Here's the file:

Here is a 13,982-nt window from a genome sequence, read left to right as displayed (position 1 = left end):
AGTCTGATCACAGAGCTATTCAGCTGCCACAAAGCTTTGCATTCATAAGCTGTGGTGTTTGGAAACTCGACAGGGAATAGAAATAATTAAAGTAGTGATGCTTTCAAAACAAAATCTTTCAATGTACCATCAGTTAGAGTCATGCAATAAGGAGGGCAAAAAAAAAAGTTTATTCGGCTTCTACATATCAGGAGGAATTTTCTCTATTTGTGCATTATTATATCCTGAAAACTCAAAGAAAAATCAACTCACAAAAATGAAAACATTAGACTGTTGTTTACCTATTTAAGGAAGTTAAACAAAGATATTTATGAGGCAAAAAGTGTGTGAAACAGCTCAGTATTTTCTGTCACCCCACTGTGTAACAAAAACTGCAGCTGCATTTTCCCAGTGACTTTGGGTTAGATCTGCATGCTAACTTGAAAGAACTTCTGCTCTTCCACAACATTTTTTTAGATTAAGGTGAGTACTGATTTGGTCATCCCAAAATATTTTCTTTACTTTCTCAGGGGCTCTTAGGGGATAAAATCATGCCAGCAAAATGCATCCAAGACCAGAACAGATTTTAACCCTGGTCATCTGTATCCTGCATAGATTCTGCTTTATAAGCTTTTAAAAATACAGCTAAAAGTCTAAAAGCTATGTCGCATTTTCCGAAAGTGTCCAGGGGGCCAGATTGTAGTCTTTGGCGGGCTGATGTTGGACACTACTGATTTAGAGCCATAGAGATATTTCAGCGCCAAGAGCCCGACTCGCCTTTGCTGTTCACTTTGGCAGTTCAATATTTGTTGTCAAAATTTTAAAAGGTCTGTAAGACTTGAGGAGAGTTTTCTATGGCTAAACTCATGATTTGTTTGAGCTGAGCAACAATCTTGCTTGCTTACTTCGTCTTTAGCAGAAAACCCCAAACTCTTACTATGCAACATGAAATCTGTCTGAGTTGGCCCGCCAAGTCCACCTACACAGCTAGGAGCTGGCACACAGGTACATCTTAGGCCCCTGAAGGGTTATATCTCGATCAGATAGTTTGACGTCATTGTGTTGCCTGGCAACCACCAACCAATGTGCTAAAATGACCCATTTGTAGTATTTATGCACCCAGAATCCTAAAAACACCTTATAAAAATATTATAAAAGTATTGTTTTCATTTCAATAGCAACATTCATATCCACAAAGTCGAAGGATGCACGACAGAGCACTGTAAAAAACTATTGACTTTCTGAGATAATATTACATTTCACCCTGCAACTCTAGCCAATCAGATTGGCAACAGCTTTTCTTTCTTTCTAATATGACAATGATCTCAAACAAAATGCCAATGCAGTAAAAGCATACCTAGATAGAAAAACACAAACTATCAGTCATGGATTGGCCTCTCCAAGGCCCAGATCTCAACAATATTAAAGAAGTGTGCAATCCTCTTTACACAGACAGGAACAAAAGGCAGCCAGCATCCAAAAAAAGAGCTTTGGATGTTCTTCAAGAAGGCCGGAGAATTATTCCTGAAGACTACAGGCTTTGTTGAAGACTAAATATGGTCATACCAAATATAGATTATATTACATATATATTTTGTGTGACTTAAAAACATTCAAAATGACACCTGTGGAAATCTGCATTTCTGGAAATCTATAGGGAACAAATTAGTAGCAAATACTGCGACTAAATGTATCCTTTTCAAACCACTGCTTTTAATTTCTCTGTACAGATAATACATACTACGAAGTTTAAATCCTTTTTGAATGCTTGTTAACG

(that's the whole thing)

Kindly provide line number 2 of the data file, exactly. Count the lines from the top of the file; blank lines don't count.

AGTCTGATCACAGAGCTATTCAGCTGCCACAAAGCTTTGCATTCATAAGCTGTGGTGTTTGGAAACTCGACAGGGAATAGAAATAATTAAAGTAGTGATGCTTTCAAAACAAAATCTTTCAATGTACCATCAGTTAGAGTCATGCAATAAGGAGGGCAAAAAAAAAAGTTTATTCGGCTTCTACATATCAGGAGGAATTTTCTCTATTTGTGCATTATTATATCCTGAAAACTCAAAGAAAAATCAACTCACAAAAATGAAAACATTAGACTGTTGTTTACCTATTTAAGGAAGTTAAACAAAGATATTTATGAGGCAAAAAGTGTGTGAAACAGCTCAGTATTTTCTGTCACCCCACTGTGTAACAAAAACTGCAGCTGCATTTTCCCAGTGACTTTGGGTTAGATCTGCATGCTAACTTGAAAGAACTTCTGCTCTTCCACAACATTTTTTTAGATTAAGGTGAGTACTGATTTGGTCATCCCAAAATATTTTCTTTACTTTCTCAGGGGCTCTTAGGGGATAAAATCATGCCAGCAAAATGCATCCAAGACCAGAACAGATTTTAACCCTGGTCATCTGTATCCTGCATAGATTCTGCTTTATAAGCTTTTAAAAATACAGCTAAAAGTCTAAAAGCTATGTCGCATTTTCCGAAAGTGTCCAGGGGGCCAGATTGTAGTCTTTGGCGGGCTGATGTTGGACACTACTGATTTAGAGCCATAGAGATATTTCAGCGCCAAGAGCCCGACTCGCCTTTGCTGTTCACTTTGGCAGTTCAATATTTGTTGTCAAAATTTTAAAAGGTCTGTAAGACTTGAGGAGAGTTTTCTATGGCTAAACTCATGATTTGTTTGAGCTGAGCAACAATCTTGCTTGCTTACTTCGTCTTTAGCAGAAAACCCCAAACTCTTACTATGCAACATGAAATCTGTCTGAGTTGGCCCGCCAAGTCCACCTACACAGCTAGGAGCTGGCACACAGGTACATCTTAGGCCCCTGAAGGGTTATATCTCGATCAGATAGTTTGACGTCATTGTGTTGCCTGGCAACCACCAACCAATGTGCTAAAATGACCCATTTGTAGTATTTATGCACCCAGAATCCTAAAAACACCTTATAAAAATATTATAAAAGTATTGTTTTCATTTCAATAGCAACATTCATATCCACAAAGTCGAAGGATGCACGACAGAGCACTGTAAAAAACTATTGACTTTCTGAGATAATATTACATTTCACCCTGCAACTCTAGCCAATCAGATTGGCAACAGCTTTTCTTTCTTTCTAATATGACAATGATCTCAAACAAAATGCCAATGCAGTAAAAGCATACCTAGATAGAAAAACACAAACTATCAGTCATGGATTGGCCTCTCCAAGGCCCAGATCTCAACAATATTAAAGAAGTGTGCAATCCTCTTTACACAGACAGGAACAAAAGGCAGCCAGCATCCAAAAAAAGAGCTTTGGATGTTCTTCAAGAAGGCCGGAGAATTATTCCTGAAGACTACAGGCTTTGTTGAAGACTAAATATGGTCATACCAAATATAGATTATATTACATATATATTTTGTGTGACTTAAAAACATTCAAAATGACACCTGTGGAAATCTGCATTTCTGGAAATCTATAGGGAACAAATTAGTAGCAAATACTGCGACTAAATGTATCCTTTTCAAACCACTGCTTTTAATTTCTCTGTACAGATAATACATACTACGAAGTTTAAATCCTTTTTGAATGCTTGTTAACG